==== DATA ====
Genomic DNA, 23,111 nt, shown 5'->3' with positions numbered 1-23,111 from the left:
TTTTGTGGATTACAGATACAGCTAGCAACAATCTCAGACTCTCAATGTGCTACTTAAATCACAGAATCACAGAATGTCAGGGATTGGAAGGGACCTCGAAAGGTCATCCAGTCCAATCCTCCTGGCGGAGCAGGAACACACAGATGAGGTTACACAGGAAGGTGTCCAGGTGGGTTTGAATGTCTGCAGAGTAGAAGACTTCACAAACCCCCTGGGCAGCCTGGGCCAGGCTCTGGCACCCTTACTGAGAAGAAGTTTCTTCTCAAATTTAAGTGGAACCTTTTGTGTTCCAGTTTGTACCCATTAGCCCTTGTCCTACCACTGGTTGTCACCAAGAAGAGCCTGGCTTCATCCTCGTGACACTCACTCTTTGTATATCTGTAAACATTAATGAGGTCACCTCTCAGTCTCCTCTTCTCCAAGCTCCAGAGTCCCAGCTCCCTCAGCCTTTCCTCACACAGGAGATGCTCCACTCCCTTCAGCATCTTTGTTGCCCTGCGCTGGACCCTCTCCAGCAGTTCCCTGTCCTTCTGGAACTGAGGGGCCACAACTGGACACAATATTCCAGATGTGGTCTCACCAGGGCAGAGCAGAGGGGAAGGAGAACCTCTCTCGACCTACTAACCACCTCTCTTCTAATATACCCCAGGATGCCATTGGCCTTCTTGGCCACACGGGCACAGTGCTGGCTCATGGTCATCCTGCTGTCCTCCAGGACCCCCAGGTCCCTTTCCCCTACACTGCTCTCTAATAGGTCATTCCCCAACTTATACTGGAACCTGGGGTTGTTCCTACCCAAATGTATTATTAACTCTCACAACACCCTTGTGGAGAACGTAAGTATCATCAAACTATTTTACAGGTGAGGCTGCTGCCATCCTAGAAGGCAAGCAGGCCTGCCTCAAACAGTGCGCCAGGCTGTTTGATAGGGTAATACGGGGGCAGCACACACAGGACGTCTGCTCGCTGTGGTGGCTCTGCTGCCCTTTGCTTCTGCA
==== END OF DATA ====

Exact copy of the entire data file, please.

Genomic DNA, 23,111 nt, shown 5'->3' with positions numbered 1-23,111 from the left:
TTTTGTGGATTACAGATACAGCTAGCAACAATCTCAGACTCTCAATGTGCTACTTAAATCACAGAATCACAGAATGTCAGGGATTGGAAGGGACCTCGAAAGGTCATCCAGTCCAATCCTCCTGGCGGAGCAGGAACACACAGATGAGGTTACACAGGAAGGTGTCCAGGTGGGTTTGAATGTCTGCAGAGTAGAAGACTTCACAAACCCCCTGGGCAGCCTGGGCCAGGCTCTGGCACCCTTACTGAGAAGAAGTTTCTTCTCAAATTTAAGTGGAACCTTTTGTGTTCCAGTTTGTACCCATTAGCCCTTGTCCTACCACTGGTTGTCACCAAGAAGAGCCTGGCTTCATCCTCGTGACACTCACTCTTTGTATATCTGTAAACATTAATGAGGTCACCTCTCAGTCTCCTCTTCTCCAAGCTCCAGAGTCCCAGCTCCCTCAGCCTTTCCTCACACAGGAGATGCTCCACTCCCTTCAGCATCTTTGTTGCCCTGCGCTGGACCCTCTCCAGCAGTTCCCTGTCCTTCTGGAACTGAGGGGCCACAACTGGACACAATATTCCAGATGTGGTCTCACCAGGGCAGAGCAGAGGGGAAGGAGAACCTCTCTCGACCTACTAACCACCTCTCTTCTAATATACCCCAGGATGCCATTGGCCTTCTTGGCCACACGGGCACAGTGCTGGCTCATGGTCATCCTGCTGTCCTCCAGGACCCCCAGGTCCCTTTCCCCTACACTGCTCTCTAATAGGTCATTCCCCAACTTATACTGGAACCTGGGGTTGTTCCTACCCAAATGTATTATTAACTCTCACAACACCCTTGTGGAGAACGTAAGTATCATCAAACTATTTTACAGGTGAGGCTGCTGCCATCCTAGAAGGCAAGCAGGCCTGCCTCAAACAGTGCGCCAGGCTGTTTGATAGGGTAATACGGGGGCAGCACACACAGGACGTCTGCTCGCTGTGGTGGCTCTGCTGCCCTTTGCTTCTGCA